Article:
Paris terror trial: 'I stopped following the proceedings and fear I'll regret it'

By Christophe Naudin

The trial of 20 individuals variously accused of perpetrating or helping to carry out the November 13th 2015 terrorist attacks in Paris, in which 130 people died, is due to end this coming week with verdicts expected on Wednesday June 29th. Throughout the trial, which began in September 2021, Mediapart has been publishing first-hand reactions from seven victims of the massacres as they have taken part in, and followed, the court proceedings. Here, schoolteacher Christophe Naudin, who survived the shooting massacre at the Bataclan concert hall in which one of his closest friends died, describes his emotions as the trial comes to a close and reveals how for a long period he stopped following news of the proceedings.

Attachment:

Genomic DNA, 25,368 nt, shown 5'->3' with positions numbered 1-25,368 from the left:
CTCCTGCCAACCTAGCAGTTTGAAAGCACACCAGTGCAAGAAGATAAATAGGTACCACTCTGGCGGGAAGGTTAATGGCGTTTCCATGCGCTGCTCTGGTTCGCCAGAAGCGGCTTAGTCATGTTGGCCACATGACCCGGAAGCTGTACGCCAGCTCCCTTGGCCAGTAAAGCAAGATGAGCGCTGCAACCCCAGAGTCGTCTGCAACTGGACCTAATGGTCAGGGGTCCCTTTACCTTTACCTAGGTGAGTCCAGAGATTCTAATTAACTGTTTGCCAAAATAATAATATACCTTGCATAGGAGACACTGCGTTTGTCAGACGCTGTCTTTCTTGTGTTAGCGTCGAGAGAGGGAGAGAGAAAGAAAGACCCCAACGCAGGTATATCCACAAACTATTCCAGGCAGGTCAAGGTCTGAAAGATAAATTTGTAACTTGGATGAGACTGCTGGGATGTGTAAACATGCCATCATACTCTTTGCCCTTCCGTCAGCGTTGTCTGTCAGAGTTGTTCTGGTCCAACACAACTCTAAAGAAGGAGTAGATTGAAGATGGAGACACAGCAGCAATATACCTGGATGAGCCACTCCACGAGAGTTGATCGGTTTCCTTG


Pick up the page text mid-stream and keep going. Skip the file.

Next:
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Christophe Naudin, 46, is a history teacher at a French secondary school. On the evening of November 13th 2015, he was attending a concert by US rock band Eagles of Death Metal at the Bataclan music hall in central Paris when gunmen, acting in the name of the so-called Islamic State group, attacked the venue, killing 90 people, including a close friend of his. Naudin hid for several hours in a storage room before the terrorists were shot and killed by police. While he escaped largely unscathed physically, he has recurrently suffered from the severe effects of post-traumatic stress. He and fellow victims are civil parties to the criminal trial.